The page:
Children’s Brains at Work: Creative Capacity Building and the Pre-frontal Cortex

IMG_2732“As a pathway to learning in Arts education, creative practices include such attributes as flexible thinking, creative problem solving, inquisitiveness, and perseverance.”                                                                    “Creative and innovative strategies build students’ ability in problem formulation, research, interpretation, communication, precision,  and accuracy.”                                               {“Creativity is the capability or act of conceiving something original/unusual. Innovation is the implementation of something new.”} ~ National Core Arts Standards: A Conceptual Framework for Arts Learning 2013                                       Watershed students at work                                   

If young people are to become impactful members of society, we must help them learn to think Graham at workin creative, innovative ways. Research tells us that the prefrontal cortex of the Pre-frontal cortex #2brain is responsible for filtering our actions, helping us make decisions, and “selectively maintaining task-relevant information”*. To determine if the pre-frontal cortex could also be a barrier for creative thought,  Dr. L Chrysikou and a team of neuroscientists, biomedical engineers, and psychologists from the University of Pennsylvania and City College of New York, tested their hypothesis. Their goal was to find out if one could improve his or her ability to push the boundaries of his or her creative thinking (*Dissociable Brain States Linked to Common and Creative Object Use, Evangelia G. Chrysikou and Sharon L. Thompson-Schill). It turns out that the left prefrontal cortex, hard at work making meaning of the world can indeed suppress creative thinking. Because the PFC is slow to develop in humans,  we spend much of our early childhood years with the gift of an enormous imagination and perhaps a reduced ability to focus for lengthy periods of time. As our brains develop and change, it appears that we have less and less access to the creative juices that once flowed freely.  Kindergarten Sea ExplorationWhat can we do in schools to keep our students’ imaginations active?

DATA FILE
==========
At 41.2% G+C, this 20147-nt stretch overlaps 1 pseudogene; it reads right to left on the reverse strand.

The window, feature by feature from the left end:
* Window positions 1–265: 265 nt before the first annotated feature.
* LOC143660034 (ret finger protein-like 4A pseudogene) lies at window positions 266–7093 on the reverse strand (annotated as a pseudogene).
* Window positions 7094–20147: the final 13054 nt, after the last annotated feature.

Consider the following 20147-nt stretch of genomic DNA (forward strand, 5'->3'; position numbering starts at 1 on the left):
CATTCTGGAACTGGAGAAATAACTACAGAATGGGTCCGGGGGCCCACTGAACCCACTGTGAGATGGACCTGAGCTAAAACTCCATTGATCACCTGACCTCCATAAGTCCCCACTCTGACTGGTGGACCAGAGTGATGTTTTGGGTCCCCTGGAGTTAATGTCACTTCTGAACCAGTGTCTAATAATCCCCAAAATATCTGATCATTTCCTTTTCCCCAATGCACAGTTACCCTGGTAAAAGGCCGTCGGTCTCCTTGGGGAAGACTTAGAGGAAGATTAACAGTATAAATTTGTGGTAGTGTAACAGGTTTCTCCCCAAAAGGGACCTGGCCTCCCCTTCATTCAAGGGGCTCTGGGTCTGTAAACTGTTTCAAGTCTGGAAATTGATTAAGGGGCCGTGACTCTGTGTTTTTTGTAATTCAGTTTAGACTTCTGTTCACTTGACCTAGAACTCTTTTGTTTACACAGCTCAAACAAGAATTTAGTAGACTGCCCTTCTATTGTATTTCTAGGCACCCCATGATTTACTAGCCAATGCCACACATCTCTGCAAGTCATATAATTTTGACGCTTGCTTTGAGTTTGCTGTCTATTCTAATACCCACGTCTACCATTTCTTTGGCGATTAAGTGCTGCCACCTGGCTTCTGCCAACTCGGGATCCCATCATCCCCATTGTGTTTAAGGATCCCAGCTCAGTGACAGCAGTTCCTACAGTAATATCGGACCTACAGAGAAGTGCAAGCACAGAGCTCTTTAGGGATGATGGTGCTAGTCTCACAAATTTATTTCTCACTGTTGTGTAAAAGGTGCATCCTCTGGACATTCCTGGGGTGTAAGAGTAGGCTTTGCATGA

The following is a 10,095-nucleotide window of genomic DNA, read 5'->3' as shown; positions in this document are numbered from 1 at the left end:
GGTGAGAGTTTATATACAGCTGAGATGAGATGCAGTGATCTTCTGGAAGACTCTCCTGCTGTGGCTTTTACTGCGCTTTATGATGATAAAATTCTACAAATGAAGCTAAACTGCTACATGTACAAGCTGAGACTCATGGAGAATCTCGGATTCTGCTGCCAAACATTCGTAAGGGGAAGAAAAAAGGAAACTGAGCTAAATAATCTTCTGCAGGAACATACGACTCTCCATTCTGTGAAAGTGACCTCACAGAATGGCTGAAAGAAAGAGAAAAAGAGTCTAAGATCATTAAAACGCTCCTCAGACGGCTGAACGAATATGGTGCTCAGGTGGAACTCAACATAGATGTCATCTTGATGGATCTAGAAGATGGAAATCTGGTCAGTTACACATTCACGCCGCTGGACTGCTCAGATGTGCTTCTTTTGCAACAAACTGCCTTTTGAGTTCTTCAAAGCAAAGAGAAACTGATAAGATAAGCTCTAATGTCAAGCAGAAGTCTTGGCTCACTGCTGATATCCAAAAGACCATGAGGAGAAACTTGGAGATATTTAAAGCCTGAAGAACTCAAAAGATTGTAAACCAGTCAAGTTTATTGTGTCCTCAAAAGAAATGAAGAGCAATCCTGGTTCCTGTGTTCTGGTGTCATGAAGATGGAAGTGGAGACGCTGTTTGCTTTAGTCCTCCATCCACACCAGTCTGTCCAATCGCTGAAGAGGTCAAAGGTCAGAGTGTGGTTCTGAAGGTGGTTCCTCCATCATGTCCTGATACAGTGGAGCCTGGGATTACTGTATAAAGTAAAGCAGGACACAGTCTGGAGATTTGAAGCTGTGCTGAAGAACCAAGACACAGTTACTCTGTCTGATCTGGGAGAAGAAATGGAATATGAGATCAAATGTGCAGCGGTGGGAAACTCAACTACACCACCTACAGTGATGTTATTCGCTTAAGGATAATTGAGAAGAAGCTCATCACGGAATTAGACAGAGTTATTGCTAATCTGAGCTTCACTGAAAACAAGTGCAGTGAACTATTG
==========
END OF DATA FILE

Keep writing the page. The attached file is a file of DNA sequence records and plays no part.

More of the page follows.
We must build in time and opportunity for children to continue to stretch their minds, explore and collaborate on ideas, and test out original theories. Offering them problems to solve and a rich assortment of materials with which to work , we must teach them to recognize patterns and form connections on their own.           

Art  making is a vehicle through which children can build bridges across the curriculum. It invites open-ended thought that helps maintain their capacity for novel thinking as they move beyond the primary years.  

Third Graders’ Brains at Work                                                                                 

As a Third Grade teacher I introduced eight year olds to a study of Greek and Cretan mythology. Having learned about Theseus and the Minotaur and observed illustrations of the Cretan bull, we decided to replicate the renowned fresco at Knossos. We exploredClose-up of fresco related history for many months, fully invested in the process. Reading, Writing, and Math were at the heart of our studies, as we deepened our knowledge through research. Inviting a fresco artist into our classroom to demonstrate his technique, we devised a strategy for creating our own plaster model. First we created a grid over a copy of the art work. Bull-leaping fresco (17th-15th centuries BC) in Knossos Palace in CreteEach child replicated one rectangular section of the fresco on paper, applying mathematical and spatial skills. In time he or she transferred the design onto plaster in a cookie sheet and applied paint, using authentic techniques. Piecing individual elements together, we could finally see the whole, which, decades later, still hangs on the wall at the Charles River School in Dover, MA. As their teacher I realized that Art is key to propelling kids’ learning and pushes all of our thinking.

Third Grade fresco from studies of KnossosWe can help our children to maintain and develop their imaginations, a tool not just for looking back at history, but for paving the way to a productive future.  

With more research to come,

Nancy Harris Frohlich

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